Brand Builder

  • Brenda Garrand is the CEO of Garrand Partners, a nearly 30-year-old advertising and marketing communications firm in Portland.

  • Garrand’s passport includes stamps from her frequent international trips, both for pleasure and for her vacation-home rental business, Villa Europe.

  • A lounge area at Garrand’s office in Portland.

  • A writer’s souvenirs: pen, ink, and paper from Garrand’s Italian home in Florence.

For Brenda Garrand, work that matters propels life’s plotline.

Brenda Garrand sweeps into Portland’s Cumberland Club already in storytelling mode. Greeting me with a hug, and staff members like old friends, she regales us with a tale of getting her little electric car stuck on top of a snow bank—“impaled” is the word she uses—and in characteristic style turns a frustrating mishap into a madcap adventure that has everyone laughing. The CEO of Garrand Partners, a Portland-based advertising and marketing communications firm, Garrand has spent her career telling the stories of an impressive roster of clients that includes Dunkin’ Donuts, Hood, and Maine Medical Center. She built the nearly 30-year-old agency with a blend of brains, wit, and New England pluck, and along the way not only had to promote herself and her team, but also the idea that big-league campaigns could come out of a small firm in Maine.

A Vermont native who grew up in New Hampshire, Garrand came to Maine to attend Bates College and never left. “One of my colleagues asked me, ‘You’re the most New York person I know—why have you lived and made your career in Maine?’” Garrand says, as we talk over tea by the fire in the club’s cozy Red Room. “Urban legend has it—and I’m not sure this is absolutely true—that I was one of the few people in my graduating class, especially one with an art history degree, that had a job.”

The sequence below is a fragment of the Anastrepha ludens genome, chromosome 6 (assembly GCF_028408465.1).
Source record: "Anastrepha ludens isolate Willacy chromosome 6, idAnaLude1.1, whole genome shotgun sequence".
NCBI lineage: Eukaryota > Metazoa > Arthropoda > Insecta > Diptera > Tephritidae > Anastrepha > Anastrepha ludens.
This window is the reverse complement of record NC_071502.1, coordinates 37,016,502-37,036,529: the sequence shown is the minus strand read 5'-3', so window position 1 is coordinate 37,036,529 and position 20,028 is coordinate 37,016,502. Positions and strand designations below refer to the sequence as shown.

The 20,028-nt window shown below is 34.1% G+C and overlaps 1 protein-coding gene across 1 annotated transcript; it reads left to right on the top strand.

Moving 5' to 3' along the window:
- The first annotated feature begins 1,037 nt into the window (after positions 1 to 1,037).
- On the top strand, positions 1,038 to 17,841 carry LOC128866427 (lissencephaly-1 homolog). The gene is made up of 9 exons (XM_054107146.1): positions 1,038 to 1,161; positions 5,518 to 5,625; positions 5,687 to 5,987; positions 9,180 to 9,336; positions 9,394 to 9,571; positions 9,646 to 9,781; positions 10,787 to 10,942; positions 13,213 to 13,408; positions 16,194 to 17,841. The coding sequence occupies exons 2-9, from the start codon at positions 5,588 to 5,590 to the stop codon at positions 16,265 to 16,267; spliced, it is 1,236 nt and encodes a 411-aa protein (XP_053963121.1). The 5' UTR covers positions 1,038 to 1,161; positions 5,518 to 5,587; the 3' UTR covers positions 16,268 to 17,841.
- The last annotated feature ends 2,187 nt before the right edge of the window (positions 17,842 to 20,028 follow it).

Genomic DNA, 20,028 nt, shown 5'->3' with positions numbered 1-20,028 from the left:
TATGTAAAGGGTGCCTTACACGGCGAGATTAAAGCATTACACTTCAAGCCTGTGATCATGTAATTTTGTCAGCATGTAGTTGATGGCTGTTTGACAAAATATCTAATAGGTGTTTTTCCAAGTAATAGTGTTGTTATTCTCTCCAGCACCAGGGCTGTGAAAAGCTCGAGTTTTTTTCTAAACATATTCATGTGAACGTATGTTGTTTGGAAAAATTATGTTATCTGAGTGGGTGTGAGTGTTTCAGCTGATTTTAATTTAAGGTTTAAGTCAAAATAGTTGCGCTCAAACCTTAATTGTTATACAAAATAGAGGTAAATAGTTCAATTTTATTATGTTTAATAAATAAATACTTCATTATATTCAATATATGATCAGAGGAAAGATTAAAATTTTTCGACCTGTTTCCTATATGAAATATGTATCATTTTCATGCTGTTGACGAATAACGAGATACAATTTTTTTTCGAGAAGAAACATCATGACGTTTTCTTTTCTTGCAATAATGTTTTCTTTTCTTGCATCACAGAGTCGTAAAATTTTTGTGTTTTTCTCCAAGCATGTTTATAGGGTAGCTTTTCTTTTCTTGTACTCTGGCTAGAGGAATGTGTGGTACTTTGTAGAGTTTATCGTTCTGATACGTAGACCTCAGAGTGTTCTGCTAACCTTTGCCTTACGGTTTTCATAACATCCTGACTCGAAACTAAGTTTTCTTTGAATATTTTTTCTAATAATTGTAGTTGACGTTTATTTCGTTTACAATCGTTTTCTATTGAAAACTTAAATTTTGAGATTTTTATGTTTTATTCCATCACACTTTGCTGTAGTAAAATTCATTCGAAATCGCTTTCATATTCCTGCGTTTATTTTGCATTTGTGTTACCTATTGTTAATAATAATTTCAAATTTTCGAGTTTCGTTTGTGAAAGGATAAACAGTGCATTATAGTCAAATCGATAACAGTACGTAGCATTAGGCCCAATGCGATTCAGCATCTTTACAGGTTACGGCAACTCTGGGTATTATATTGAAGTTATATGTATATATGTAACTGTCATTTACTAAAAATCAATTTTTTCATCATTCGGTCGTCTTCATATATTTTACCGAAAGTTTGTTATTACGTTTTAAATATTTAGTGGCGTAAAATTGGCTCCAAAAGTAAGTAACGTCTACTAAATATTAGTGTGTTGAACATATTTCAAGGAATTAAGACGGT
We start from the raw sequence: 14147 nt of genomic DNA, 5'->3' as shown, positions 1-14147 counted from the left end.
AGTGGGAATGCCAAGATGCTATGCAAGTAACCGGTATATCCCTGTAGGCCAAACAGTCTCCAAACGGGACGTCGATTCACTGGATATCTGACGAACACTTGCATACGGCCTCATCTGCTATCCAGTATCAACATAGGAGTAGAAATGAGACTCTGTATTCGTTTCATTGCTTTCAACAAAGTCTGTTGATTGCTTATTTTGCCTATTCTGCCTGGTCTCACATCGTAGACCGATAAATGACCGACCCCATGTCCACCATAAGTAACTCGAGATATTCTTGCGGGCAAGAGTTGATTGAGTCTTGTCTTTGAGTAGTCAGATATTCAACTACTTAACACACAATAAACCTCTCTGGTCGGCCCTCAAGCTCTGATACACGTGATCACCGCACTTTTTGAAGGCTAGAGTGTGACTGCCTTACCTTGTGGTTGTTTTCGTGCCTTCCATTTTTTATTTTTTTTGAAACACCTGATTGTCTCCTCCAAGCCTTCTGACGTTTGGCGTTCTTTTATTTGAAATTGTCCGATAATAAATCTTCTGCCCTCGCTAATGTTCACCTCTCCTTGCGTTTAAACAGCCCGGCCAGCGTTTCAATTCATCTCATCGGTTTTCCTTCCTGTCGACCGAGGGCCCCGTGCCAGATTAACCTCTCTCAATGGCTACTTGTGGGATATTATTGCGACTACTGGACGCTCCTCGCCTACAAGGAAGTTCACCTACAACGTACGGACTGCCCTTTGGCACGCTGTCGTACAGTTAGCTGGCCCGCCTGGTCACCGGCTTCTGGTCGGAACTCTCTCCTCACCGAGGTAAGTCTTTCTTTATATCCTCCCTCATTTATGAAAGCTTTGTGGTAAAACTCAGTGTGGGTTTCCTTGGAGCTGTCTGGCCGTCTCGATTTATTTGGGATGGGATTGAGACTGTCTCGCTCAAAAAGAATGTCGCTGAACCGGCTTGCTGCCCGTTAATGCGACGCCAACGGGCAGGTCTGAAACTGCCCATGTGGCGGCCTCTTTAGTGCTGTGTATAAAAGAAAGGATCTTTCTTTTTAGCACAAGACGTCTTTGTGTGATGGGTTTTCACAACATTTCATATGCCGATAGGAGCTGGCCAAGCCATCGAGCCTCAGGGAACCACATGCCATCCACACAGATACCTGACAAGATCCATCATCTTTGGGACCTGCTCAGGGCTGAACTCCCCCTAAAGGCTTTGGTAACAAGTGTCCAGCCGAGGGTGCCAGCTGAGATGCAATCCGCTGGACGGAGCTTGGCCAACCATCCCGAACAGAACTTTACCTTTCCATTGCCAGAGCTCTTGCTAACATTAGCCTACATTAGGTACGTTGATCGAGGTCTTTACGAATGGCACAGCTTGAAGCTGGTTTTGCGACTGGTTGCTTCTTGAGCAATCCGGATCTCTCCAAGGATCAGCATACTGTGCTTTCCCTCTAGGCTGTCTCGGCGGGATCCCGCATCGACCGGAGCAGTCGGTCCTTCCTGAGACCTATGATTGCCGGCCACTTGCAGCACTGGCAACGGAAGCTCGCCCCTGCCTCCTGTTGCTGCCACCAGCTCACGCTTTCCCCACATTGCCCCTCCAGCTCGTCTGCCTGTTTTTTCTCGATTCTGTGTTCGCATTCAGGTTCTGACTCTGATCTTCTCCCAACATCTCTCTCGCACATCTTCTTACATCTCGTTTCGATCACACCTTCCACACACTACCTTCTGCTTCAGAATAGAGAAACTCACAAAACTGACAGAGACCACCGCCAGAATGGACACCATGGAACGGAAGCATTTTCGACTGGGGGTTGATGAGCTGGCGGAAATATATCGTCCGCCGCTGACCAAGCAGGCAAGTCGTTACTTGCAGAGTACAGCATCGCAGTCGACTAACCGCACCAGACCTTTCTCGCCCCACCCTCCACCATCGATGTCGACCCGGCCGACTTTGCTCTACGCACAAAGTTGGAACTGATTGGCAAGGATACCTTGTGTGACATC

After working as an intern “for two cents and a fish hook” at WCBB Channel 10 in Lewiston, part of the PBS network, she landed a job as the station’s director of public information right out of college in 1979. “I had a chance to start a career doing the work I wanted to do without having to pack a suitcase,” she says.

In 1982, Garrand’s ties to Maine grew even stronger when she met the man she would marry. David Pierson was also a Bates graduate, but “so much older,” she jokes. After getting his master’s degree at the New School for Social Research in New York City, Pierson returned to Maine and became a contractor, eventually building the Thomas Moser Cabinetmakers factory in Auburn, among other large projects. He then decided to go to law school, and is now a well-respected construction attorney with Eaton Peabody in Portland. “At the end of the day, it was clear that if I wanted to stay married to this man I adore, that he wasn’t going anywhere,” says Garrand. In 1987, after their only child, Charles, was born, a variety of circumstances prompted Garrand to start her own business. “My mother had done that, my grandfather had done that, it was part of the family tradition,” she says.